vinonobiledimontepulciano_mapFrom the land of Tuscany comes the 2004 Corte alla Flora Vino Nobile di Montepulciano DOCG. The name for the wine comes not from the nobility of the grape, but from the nobility of the people who drank it– popes, poets and other noblemen. The main grape for the wine is Prugnolo Gentile, another name/clone of the Sangiovese grape. Prugnolo, translating roughly to “prune,” refers to the color, shape and smell of the grape at harvest. This particular wine is made up of 90% Prugnolo, with the remaining 10% being comprised of Merlot and Cabernet Sauvignon. According to the spec sheet on the winery’s website, it saw 18 months in Allier Oak casks and another 10 months aging in bottles before release. I was a little surprised at this because DOCG requirements for Vino Nobile prescribe a minimum 2 years in oak. Upon further reading, I found that DOCG does allow for 18 months of oak aging as long as bottle/vessel aging exceeds 2 years.  Prior to aging, this wine was macerated for 20 days with repeated stirring and Malolactic Fermentation.

2004corteallafloraMy Tasting Notes –

Nose – raspberry, red currant, mushroom, slightly “barny”

Taste – raspberry, truffle oil, green bell pepper

Mouthfeel – medium bodied, with slightly sharp acidity and leathery tannins

Finish – long with lingering red fruit flavors

In recent years Vino Nobile di Montepulciano has lost a bit of its “Nobile” status by failing to offer the quality it was once known for. I haven’t had very many of these wines but I thought the quality of this one was fine, which exhibited solid fruit and earthy characteristics and classic old world mouthfeel. For around $15 it is a great value and introduction to the wine.


Categories: $10-$20, wine review | Tags: , | 2 Comments

Tuesday Quick Sip – 2005 Ca’ del Solo Nebbiolo

Megan and I picked up the 2005 Ca’ del Solo Nebbiolo from Bonny Doon Vineyards back in November while were visiting the Santa Cruz area wineries. The Ca’ del Solo vineyard is Bonny Doon’s Biodynamic vineyard that received Demeter certification in 2007.

2005cadelsolo_nebbioloWine Quick Facts:

Grape: 100% Nebbiolo

Vineyard: Ca’ del Solo, Monterey County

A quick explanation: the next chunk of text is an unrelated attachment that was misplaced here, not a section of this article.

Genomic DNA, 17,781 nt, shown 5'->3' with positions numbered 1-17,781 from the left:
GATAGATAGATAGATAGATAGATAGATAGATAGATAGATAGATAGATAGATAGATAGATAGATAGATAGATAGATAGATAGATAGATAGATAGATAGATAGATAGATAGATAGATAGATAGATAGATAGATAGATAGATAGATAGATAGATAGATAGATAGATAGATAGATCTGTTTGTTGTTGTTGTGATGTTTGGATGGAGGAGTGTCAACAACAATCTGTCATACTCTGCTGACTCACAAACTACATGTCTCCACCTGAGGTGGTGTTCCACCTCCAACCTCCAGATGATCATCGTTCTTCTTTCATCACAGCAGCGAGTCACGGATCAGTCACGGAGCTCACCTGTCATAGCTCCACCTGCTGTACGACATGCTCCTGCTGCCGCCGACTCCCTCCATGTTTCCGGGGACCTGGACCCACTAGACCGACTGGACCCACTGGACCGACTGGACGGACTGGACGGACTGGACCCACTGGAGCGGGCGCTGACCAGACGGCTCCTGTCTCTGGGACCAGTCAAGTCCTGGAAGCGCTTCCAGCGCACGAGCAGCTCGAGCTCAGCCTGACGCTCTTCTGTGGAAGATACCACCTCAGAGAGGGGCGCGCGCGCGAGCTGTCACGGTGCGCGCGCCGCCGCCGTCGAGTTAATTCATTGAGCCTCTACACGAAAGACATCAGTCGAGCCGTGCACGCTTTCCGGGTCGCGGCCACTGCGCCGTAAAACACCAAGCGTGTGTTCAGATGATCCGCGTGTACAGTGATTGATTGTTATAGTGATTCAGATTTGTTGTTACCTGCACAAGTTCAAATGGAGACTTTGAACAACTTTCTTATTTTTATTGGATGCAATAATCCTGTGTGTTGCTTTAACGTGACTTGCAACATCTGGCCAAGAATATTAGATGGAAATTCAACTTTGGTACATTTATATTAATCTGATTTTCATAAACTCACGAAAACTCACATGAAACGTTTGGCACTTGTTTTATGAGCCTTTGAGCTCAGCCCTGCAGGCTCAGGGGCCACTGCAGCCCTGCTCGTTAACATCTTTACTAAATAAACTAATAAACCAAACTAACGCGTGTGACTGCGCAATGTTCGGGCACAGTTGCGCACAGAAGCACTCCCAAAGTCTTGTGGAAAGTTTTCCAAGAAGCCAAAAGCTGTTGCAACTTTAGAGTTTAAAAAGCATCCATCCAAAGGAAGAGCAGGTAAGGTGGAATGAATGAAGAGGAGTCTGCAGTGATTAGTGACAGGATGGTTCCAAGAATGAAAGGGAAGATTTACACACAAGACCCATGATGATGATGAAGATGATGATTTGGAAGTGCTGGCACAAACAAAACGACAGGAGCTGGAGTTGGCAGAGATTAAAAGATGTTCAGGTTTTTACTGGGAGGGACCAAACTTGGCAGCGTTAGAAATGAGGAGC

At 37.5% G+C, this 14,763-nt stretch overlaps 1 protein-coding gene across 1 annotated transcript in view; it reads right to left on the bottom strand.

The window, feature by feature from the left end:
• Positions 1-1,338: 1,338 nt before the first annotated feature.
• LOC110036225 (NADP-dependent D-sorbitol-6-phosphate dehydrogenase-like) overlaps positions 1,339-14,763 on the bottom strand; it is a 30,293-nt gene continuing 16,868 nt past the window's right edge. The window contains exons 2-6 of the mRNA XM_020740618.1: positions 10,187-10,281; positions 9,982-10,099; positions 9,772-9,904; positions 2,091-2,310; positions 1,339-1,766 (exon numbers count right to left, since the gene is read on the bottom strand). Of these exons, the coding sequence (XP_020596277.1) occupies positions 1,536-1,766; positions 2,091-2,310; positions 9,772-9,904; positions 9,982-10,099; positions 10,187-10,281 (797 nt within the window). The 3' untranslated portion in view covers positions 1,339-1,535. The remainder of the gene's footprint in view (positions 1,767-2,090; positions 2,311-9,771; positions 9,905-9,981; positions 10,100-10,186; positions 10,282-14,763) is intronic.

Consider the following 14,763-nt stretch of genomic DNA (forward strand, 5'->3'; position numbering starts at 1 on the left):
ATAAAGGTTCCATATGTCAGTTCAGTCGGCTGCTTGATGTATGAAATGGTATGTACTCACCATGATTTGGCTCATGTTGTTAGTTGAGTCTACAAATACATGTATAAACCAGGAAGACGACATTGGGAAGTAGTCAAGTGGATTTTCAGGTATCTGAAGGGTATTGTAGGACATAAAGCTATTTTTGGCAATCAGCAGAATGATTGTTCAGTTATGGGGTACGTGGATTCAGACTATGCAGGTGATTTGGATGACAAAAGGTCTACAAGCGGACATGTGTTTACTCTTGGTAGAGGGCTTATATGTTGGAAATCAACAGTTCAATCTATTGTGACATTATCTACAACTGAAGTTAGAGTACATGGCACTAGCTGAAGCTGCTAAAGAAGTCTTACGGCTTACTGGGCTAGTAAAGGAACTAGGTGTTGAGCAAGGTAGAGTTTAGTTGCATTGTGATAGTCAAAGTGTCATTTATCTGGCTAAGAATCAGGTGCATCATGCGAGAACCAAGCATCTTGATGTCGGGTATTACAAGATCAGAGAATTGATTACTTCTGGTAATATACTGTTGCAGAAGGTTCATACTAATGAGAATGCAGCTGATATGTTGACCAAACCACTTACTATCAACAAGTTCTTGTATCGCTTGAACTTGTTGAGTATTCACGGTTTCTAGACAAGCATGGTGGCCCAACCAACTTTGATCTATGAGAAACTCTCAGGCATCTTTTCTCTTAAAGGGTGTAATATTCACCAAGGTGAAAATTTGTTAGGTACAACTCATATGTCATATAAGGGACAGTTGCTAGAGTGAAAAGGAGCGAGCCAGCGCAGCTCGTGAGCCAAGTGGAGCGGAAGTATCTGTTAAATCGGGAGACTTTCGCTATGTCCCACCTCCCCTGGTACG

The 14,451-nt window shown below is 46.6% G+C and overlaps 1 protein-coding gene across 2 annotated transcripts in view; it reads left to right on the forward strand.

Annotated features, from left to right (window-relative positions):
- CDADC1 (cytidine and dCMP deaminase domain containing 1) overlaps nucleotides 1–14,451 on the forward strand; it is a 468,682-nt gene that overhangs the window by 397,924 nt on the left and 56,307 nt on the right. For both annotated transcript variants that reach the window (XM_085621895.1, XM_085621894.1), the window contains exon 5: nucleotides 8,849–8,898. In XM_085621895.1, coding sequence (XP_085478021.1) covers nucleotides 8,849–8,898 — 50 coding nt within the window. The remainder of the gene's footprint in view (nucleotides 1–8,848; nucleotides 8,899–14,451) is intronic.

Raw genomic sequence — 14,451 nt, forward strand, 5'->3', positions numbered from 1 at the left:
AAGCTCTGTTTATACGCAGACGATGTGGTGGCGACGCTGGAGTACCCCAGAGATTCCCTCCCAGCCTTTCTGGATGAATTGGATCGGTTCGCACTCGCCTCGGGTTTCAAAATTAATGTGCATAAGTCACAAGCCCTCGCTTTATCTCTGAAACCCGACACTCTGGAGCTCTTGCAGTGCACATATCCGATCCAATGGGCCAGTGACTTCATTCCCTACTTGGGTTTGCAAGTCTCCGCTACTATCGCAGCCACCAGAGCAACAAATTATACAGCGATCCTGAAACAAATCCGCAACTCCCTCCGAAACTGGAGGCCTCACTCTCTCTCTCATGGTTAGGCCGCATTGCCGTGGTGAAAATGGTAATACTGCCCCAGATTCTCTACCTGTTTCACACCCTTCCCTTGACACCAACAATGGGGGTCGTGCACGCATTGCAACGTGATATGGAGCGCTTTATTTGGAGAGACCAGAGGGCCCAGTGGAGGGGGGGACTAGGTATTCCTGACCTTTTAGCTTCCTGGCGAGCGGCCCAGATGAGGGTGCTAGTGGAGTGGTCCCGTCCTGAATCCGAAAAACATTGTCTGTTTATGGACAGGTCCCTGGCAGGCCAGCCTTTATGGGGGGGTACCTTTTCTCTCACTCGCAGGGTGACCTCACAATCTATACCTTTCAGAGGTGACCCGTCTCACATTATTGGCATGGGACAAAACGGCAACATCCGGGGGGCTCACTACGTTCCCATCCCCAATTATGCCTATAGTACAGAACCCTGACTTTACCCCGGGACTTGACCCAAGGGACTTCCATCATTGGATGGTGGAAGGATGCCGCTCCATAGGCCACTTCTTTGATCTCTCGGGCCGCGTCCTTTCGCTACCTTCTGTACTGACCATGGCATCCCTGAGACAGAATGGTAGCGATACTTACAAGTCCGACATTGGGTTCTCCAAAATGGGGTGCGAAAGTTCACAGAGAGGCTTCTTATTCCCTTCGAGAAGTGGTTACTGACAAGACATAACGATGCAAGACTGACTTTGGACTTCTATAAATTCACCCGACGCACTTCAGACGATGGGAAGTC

Price: $30

My Tasting Notes:

Nose: tomato paste, raspberry, persimmon, earth, espresso

Taste: black tea, raspberry, cherry, dried mushroom

Mouthfeel: full body, dry leathery tannins but not overpowering, good acidic backbone

Finish: “dusty” and long with red fruit flavors lingering

I really enjoyed this Nebbiolo, probably one of the better ones I have tasted from the U.S. A bit pricey at $30, I think we paid around $20 with the industry discount, it is still a good deal. Although under 900 cases were produced it has pretty good distribution so you should be able to find it at your local shop.


Categories: $20-$30, Nebbiolo, wine review | Tags: , | 1 Comment

Virginia Wine Council Legislative Update

Below are some updates from the lastest Virginia Wine Council newsletter on recent legislation going before the House and Senate

VWC Legislation Passes Both the House and Senate

We reported last week that HB2071 and SB1033 were on their third readings and were up for a vote by the full House and Senate. Both bills have passed unanimously! HB2071 has been communicated to the Senate for consideration. Because the bills are in identical form, we expect unanimous passage in House and Senate committees, following Crossover on February 10.  As you are aware, the VWC sought sponsorship of these bills to amend Section 15.2-2288.3 to provide that localities must take into consideration the agricultural nature of farm wineries before attempting to restrict the on-site marketing and sale of wine. Delegate Ed Scott (R-Culpeper) and Senator Emmett Hanger (R-Augusta) sponsored HB2071 and SB1033, respectively.”